"There I cannot follow Your Majesty," replied Hensdorff, bluntly. "Unreal these things may seem to you, but they do not to most men; and I can assure you that to men like Christian they are very solid advantages indeed! He has been eating his heart out for Kurland all his life, and after all he is a Ketlar."

"Or would have been," said Leopold, bitterly, "had not his mother chanced to be an Italian light-o'-love."

"For God's sake, Sire," cried Hensdorff, angrily, "don't breathe such words, even between these four walls. There's no man in the camp would dare to say as much, however sure he might be of his companions."

"Is Christian, then, so great?" sneered Leopold.

"They are all in his hands, anyhow," said Hensdorff, brusquely, "and I cannot see in what possible way he has offended Your Majesty."

Count Hensdorff had forgotten, as Christian himself had forgotten, as Anhalt-Dessau had forgotten, that scene at Dürsheim; how they between them had forced this young man; how they had made him do a thing which to him was odious and detestable, and relinquish something to which he had attached himself by the most delicate threads of fastidious imaginings. They had not known, when they were doing it, what it was they did; and now it had gone completely from the minds of all of them—particularly from the mind of Hensdorff. He had always found Leopold whimsical and difficult, and there had been nothing to guide him to the fact that on that occasion Leopold's behaviour had been inspired by more than whims and caprices. Leopold, with shuddering sensitiveness, had hidden his secret so deeply in his heart that Hensdorff had never guessed it. He was, therefore, now in the dark as to what this matter could be between Christian and Leopold, and could only suppose it was that most unfortunate affair of the two disgraced and arrested generals. He began to speak of this, justifying Christian, whose prudence and sagacity, whose judgment and promptitude he could swear might be entirely trusted.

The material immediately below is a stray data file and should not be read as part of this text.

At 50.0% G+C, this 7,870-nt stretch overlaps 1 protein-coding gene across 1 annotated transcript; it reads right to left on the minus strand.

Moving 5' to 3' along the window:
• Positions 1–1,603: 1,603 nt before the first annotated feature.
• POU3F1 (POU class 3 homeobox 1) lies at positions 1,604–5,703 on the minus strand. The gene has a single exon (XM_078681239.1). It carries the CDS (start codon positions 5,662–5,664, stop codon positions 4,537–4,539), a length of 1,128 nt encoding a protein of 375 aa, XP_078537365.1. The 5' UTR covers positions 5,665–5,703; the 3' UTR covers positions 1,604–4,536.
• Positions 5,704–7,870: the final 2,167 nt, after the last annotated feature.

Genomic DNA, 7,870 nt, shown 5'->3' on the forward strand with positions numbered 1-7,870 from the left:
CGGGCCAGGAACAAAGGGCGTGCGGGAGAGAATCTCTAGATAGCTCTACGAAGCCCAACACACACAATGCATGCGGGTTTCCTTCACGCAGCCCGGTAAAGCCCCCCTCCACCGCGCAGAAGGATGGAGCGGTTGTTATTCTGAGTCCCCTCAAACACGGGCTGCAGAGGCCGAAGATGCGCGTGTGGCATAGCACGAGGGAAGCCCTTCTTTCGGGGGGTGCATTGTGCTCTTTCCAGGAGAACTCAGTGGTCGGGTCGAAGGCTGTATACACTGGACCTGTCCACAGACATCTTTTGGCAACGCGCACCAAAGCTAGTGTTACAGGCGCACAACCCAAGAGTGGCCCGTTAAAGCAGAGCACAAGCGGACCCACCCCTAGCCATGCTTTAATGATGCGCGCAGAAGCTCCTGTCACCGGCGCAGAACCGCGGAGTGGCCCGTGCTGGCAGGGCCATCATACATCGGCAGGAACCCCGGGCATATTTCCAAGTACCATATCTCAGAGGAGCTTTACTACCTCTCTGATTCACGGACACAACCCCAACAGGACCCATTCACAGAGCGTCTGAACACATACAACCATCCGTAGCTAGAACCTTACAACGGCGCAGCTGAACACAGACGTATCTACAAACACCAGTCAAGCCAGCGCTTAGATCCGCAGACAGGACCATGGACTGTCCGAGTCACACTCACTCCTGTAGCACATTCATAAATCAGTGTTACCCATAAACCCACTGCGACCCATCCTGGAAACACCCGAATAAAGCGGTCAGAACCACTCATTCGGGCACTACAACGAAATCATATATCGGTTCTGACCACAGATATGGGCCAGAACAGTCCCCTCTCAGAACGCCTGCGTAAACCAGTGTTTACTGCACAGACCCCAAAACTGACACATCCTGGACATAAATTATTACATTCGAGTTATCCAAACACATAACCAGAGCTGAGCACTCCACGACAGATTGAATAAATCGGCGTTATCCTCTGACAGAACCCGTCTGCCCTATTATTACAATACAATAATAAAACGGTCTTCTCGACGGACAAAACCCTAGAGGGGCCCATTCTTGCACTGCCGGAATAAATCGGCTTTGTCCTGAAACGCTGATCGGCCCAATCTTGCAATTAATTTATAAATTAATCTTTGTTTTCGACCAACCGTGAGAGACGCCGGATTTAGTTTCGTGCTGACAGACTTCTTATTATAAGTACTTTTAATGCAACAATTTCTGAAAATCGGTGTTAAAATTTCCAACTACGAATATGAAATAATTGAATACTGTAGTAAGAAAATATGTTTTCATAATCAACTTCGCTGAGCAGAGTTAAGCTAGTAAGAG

Leopold listened, and was utterly unimpressed. Nothing could take from him that galling sense of hatred towards Christian. He said at last, as he had said so long ago (long ago it seemed to him, at least), to the hermit in the woods above the Danube:

"It is a dreadful thing to hate any one, Hensdorff: the most dreadful thing that can happen to a man."

"Your Majesty should be set above such passions," replied the minister. "Surely you cannot hate Prince Christian?"

And in his heart Hensdorff thought, angrily: "I wish he were my Emperor and not you, you moody boy!"

Leopold appeared to be struggling with himself. The colour crept up behind his fine skin. The hands he still held above the blue stone stove trembled. He looked earnestly at the older man, and earnestly spoke:

"Hensdorff, will you do this service for me? You can speak to Christian—you seem to admire him: no doubt you are in his confidence. Can you tell him something?"

"I dare say I can tell him anything," said Hensdorff. "It is a question what heed he will take of what I say."

"Whether he takes heed or not, I wish that you would tell him this..." Leopold paused, bit his full lips, and glanced away as if ashamed of what he was about to say. Then, with an effort, he spoke, and spoke with suppressed passion. "Tell him this, Hensdorff: not to cross me again; not to push me too far; not to flourish overmuch; not to conduct himself with insolence towards me. I may be a cipher, Hensdorff; but my birth is not mean."

Hensdorff was surprised by the tense feeling with which the young man spoke. He had not believed that the affair of the two generals had hit him so hard, nor Christian's bearing galled and vexed him so deeply. "Can you?" insisted Leopold, in a low, intense voice. "Can you tell him that? It would be to the benefit of all of us, Hensdorff."

The minister did not know if this would be in the least a politic message to take to the victorious Generalissimo, who was, he believed, absolutely unconscious of any offence towards his master. He therefore hesitated, trying to get at the mood of Leopold. "Tell him that," insisted the young man, taking his hands from the vague heat of the stove and putting them into his bosom. "Tell him to be careful, for all our sakes." And he added, almost in a whisper: "There is not much more that I can bear."